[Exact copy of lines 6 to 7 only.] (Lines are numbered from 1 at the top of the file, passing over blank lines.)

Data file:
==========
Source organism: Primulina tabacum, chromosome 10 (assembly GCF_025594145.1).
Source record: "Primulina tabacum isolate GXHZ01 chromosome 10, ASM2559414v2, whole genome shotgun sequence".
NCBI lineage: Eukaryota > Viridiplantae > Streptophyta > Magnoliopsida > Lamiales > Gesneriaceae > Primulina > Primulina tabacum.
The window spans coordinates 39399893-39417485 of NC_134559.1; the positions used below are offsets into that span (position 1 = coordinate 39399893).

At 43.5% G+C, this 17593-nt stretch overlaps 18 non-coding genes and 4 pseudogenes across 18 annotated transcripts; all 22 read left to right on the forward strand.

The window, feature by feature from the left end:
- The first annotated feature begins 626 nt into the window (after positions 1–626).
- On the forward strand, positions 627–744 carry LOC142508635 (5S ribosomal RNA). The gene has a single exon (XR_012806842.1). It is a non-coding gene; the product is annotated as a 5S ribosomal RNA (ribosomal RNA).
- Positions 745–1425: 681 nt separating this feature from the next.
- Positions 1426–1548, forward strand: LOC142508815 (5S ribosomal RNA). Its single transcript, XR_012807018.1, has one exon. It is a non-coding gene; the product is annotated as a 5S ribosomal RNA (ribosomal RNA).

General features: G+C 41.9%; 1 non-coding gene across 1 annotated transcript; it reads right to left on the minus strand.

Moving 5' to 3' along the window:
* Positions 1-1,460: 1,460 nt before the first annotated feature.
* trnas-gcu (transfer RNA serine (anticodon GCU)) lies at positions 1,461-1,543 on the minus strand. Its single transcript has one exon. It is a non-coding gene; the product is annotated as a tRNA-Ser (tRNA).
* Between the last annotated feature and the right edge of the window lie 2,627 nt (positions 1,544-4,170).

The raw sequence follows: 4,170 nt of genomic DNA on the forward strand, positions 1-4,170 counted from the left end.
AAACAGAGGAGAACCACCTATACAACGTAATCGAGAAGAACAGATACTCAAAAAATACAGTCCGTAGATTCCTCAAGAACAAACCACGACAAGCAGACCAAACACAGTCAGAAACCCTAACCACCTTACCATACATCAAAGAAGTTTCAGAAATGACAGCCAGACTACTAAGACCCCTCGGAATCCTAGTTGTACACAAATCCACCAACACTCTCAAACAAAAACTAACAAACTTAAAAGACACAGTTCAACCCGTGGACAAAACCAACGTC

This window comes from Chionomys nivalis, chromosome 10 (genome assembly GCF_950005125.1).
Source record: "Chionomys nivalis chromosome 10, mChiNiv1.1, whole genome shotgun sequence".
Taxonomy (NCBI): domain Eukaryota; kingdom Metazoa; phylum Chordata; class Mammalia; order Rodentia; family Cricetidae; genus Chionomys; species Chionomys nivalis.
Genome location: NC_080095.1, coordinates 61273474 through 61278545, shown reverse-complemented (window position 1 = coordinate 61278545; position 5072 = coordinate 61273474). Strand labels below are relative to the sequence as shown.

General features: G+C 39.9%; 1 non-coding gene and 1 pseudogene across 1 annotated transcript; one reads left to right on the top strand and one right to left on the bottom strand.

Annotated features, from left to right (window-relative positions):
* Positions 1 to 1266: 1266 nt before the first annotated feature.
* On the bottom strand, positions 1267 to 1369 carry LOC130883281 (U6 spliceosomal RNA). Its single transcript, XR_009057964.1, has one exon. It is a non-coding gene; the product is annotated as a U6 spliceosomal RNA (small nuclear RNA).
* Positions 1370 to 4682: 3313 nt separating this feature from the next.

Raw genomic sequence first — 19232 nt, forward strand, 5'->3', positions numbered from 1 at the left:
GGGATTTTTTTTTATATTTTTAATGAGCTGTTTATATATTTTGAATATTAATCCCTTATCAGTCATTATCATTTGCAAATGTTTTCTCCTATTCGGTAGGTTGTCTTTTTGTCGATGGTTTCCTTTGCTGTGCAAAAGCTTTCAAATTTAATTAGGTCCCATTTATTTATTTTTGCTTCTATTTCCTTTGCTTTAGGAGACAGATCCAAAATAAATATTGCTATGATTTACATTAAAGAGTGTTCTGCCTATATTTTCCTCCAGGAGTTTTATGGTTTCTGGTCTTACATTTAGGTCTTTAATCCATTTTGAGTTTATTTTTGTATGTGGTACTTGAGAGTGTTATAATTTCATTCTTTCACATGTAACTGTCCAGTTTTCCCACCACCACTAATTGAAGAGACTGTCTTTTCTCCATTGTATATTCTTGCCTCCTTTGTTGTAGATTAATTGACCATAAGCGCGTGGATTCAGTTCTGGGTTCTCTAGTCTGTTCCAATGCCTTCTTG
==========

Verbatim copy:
The window, feature by feature from the left end:
- The first annotated feature begins 626 nt into the window (after positions 1–626).